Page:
Header tanks suitable for use where temperatures could get high
What is the difference between a header tank and an F&E tank?
In a fully open vented heating and hot water system you will often find water storage tanks in the loft. It is quite common to find two. The function of each is however quite different.
You may well find that one tank (usually the larger of the two) is a Header Tank, whereas the other (the smaller) is a Feed and Expansion Tank (also known as an F&E tank).
A Header Tank is a cold water storage vessel usually filled via a ball cock (or float valve) directly from the incoming cold water main. This tank stores the water that feeds to your hot water cylinder. The high position of the Header Tank creates 'a head' of water which determines the pressure of the hot water system in the property. System pressure can be calculated roughly by applying the following equation: Measure the vertical difference from the Header Tank to the point of outlet. A 10 metre differential will give 1 bar of pressure at the outlet, other height differentials can be calculated pro rata. Pressure can be raised by increasing the height the Header Tank in relation to the outlet.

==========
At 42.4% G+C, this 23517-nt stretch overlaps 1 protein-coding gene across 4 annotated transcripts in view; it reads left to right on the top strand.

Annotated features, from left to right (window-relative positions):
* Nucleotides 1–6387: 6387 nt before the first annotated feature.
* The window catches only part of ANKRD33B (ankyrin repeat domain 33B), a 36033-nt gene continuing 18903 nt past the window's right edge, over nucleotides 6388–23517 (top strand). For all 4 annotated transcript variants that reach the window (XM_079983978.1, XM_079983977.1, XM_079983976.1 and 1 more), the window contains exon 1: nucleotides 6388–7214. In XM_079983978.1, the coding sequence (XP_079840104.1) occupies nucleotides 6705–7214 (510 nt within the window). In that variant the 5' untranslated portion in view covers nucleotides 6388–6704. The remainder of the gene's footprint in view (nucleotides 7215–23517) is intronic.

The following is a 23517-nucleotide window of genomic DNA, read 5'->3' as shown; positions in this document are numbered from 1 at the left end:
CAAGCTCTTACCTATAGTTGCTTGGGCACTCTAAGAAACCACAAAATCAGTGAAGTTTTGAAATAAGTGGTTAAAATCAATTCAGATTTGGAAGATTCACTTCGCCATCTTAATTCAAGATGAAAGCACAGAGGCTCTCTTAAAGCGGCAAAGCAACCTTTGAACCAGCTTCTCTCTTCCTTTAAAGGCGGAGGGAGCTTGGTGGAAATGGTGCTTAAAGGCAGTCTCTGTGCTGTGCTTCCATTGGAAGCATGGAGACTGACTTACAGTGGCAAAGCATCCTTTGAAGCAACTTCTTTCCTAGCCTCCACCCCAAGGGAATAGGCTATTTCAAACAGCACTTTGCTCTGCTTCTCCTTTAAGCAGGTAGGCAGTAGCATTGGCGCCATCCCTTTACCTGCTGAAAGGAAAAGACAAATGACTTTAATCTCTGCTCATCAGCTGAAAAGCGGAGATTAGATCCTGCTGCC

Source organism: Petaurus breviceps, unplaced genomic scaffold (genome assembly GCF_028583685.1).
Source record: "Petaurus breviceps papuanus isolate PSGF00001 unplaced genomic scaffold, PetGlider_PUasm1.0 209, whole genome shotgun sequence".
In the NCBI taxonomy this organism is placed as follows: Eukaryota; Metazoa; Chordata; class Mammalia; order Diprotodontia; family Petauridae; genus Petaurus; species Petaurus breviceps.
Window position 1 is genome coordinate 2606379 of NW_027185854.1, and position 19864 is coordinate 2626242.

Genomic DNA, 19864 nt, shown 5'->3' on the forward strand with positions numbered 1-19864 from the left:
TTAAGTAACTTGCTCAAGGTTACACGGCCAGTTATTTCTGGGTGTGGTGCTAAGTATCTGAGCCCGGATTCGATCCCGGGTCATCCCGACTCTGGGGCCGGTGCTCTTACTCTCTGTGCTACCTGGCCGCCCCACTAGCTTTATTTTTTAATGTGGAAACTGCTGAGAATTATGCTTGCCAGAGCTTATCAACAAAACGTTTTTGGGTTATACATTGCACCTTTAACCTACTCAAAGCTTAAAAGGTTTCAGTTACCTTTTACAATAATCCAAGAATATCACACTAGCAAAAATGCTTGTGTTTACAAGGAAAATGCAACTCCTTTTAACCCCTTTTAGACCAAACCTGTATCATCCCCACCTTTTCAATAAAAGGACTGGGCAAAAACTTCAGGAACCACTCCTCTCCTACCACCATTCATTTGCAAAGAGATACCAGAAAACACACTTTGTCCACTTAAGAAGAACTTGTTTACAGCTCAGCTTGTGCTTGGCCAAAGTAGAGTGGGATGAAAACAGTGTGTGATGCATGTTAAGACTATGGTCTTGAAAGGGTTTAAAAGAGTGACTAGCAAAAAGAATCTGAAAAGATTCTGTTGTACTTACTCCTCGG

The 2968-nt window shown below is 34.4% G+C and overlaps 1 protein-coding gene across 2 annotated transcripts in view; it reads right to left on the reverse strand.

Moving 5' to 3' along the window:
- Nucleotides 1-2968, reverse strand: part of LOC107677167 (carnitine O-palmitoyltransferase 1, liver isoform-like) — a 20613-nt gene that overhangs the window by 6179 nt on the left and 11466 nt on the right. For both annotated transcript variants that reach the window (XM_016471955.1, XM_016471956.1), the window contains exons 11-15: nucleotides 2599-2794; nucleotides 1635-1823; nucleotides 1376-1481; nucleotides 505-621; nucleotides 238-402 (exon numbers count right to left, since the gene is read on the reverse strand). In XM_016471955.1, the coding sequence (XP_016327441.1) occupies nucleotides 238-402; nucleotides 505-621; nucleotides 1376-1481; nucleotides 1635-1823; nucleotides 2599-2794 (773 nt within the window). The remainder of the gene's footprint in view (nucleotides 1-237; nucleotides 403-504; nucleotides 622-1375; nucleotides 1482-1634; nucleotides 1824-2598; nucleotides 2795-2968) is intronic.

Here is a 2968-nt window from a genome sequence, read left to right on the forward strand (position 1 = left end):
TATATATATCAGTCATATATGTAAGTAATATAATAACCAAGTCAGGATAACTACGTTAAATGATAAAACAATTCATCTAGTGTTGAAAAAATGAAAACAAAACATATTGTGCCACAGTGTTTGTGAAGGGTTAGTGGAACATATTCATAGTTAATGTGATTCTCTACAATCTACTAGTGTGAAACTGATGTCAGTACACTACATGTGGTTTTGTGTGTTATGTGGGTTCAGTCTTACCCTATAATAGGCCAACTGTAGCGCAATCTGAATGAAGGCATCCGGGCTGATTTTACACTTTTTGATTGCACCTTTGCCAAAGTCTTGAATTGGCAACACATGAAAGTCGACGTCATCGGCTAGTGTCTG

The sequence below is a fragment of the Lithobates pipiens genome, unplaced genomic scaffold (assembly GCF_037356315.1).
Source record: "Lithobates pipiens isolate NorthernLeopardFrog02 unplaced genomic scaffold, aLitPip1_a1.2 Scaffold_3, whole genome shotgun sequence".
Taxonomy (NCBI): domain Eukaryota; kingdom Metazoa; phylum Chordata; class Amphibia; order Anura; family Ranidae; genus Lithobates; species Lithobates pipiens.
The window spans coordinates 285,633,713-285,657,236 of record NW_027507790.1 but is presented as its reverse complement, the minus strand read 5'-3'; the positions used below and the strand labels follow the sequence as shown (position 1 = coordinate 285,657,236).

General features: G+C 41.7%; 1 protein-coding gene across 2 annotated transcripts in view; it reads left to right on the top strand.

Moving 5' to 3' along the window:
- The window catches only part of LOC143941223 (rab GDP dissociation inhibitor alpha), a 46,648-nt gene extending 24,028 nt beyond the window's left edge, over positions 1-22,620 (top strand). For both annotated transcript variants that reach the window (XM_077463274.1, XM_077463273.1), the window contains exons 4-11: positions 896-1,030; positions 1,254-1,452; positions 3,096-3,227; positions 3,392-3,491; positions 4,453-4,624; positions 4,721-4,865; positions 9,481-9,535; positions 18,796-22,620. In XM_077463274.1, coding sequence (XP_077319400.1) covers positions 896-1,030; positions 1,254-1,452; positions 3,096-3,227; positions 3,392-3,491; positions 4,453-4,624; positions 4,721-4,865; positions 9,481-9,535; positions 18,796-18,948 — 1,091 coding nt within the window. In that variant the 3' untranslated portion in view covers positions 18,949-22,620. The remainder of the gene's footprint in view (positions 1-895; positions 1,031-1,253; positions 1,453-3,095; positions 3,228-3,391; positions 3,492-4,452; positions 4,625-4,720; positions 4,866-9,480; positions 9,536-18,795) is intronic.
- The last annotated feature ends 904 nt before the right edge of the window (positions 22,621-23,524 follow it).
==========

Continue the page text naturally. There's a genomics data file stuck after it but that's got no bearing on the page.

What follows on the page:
A Feed & Expansion tank is typically connected to the 'heating' side (boiler or radiator circuit) of an open vented system allowing it to breathe. As its name suggests it provides a method of replacing (feeding) water that might evaporate as the system gets hot whilst accommodating expansion of the water contained within the system.
What should an F&E or Header Tank be made from?
Header tanks are commonly made from plastic, but can be made from a range of materials. Metal header tanks are better suited for use in systems where the water can become very hot due to the uncontrollable nature of the heat source. Such systems might include solid fuel installations, wood burning stoves, AGA, back boilers etc.
Use of a plastic tank in a scenario where water contained within could reach a high temperature is dangerous as the tank could sag or deform. In such an event boiling hot water could escape and pour through the ceiling below with devastating consequences. Using a metal Header or F&E tank safeguards against this awful scenario.